The Use of Eminent Domain in the Completion of the National Trails System

Response By Jim Kern, President, Hiking Trails for America

Throughout 2018 the hiking community will be celebrating the 50th anniversary of the passage of the 1968 National Trails Systems Act.  There were two major parts to the Act. Congress provided the tools to acquire and set aside in perpetuity the corridor of the Appalachian Trail.  And it provided a mechanism whereby other long and significant trails could be added to a national trail system.  The Pacific Crest Trail was the first to be added.  There are now ten additional trails.

The A.T. received $200 million to buy 700 miles of right-of-way needed to make the trail continuous.  It also received the taking authority of the Constitution that enables governments to acquire private property “for public purposes.”

This was the largest acquisition in the history of the Park Service.  Over a period of 35 years, 2,550 separate parcels had to be acquired.  The Park Service provided  $150 million and the Forest Service $50 million for A.T. acquisition.

Although the Pacific Crest Trail was mentioned in the Act, the taking authority was specifically denied it.  As each of the following nine trails were added to the system by an act of Congress, the taking authority was denied each of them one by one. So now today we have one trail continuous and safe for posterity from end-to-end and ten more trails that have hundreds of miles of gaps. It’s worse than anyone realizes.  There are over 16,000 miles planned for these ten trails, but today there are gaps that total 4,074 miles.  The hiking community has thus far been unwilling to ask Congress for the same authority that Congress granted to the A.T.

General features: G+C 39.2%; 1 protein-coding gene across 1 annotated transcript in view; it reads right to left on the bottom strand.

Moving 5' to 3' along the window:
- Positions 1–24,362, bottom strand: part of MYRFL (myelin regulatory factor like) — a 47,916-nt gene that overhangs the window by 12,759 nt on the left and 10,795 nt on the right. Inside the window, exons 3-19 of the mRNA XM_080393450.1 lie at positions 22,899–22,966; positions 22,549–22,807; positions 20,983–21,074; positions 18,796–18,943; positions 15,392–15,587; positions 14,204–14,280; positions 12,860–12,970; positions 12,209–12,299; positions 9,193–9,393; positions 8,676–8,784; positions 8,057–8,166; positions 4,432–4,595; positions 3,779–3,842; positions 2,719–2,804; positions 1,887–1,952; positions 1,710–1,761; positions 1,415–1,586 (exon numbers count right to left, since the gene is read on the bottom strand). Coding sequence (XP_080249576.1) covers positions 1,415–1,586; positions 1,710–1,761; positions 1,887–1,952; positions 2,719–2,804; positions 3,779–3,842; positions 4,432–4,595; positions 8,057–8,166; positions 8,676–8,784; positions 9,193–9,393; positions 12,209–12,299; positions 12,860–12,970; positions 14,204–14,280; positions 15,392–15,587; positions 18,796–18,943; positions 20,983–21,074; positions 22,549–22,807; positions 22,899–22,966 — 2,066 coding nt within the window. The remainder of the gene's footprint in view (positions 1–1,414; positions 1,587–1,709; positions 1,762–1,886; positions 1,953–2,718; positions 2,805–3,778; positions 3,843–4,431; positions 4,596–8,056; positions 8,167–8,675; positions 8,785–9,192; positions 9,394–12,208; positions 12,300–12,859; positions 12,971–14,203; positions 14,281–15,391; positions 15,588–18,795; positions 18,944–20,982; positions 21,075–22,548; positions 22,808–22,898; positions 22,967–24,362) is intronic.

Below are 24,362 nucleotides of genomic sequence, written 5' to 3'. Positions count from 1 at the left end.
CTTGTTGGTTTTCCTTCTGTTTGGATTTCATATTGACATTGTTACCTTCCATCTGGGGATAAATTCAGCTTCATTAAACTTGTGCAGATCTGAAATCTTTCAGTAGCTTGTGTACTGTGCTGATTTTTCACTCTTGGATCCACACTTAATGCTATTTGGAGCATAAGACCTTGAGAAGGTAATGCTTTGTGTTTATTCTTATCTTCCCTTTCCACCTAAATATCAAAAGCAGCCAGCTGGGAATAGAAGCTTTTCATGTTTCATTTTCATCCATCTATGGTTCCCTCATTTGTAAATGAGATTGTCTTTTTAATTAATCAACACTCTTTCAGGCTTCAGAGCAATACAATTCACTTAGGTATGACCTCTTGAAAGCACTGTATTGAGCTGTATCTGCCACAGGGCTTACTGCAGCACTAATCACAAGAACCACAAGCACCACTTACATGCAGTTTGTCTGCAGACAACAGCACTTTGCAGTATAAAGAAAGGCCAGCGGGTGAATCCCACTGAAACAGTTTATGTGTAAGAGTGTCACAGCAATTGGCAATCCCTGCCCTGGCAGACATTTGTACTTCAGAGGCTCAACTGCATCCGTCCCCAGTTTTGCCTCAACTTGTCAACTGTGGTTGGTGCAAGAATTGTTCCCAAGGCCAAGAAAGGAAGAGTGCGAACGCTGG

No long, thin corridor I know of, running over 1,000 miles has ever been acquired without this authority.  Every highway, railroad, power line, and gas line needs it.  The “other ten”, to acquire the stature and the use of the A.T., need it also.  Here is a significant statistic.  Of the 2,550 separate transactions mentioned above, about 400 of them involved the taking authority.  Of these, about 100 were adversarial, one in twenty-five.

We have 300 miles of gaps in the Florida Trail, made up of 2,800 separate private parcels.  By the above formula, 112 property owners will object to the taking.  With the same tools the A.T. received, the 20 million residents of Florida would have a secure recreational asset they could be proud of, the only winter foot-path in America free of snow.  I don’t see any way around these statistics.  To put it more forcefully, the chances of getting all 2,800 people to agree to sell is zero.

Congress showed us the template in the Act as it pertains to the A.T. Now we need to apply that template to the other ten trails.

Imagine driving on Interstate 10 for 2,400 miles from Jacksonville to Los Angeles.  Now imagine getting off the interstate innumerable times to drive 600 miles on backroads.  For hikers, the many gaps are also mostly on paved roads that are hot, boring and dangerous.  Let’s use every option to establish a National Trail System that’s complete and close the gaps on these iconic trails.

Bruce Matthews told me in Michigan last summer that eminent domain is a “non starter.” I agree the challenge is way beyond difficult.  But it happened once; it can happen again.  Better odds than zero.

 

 

 

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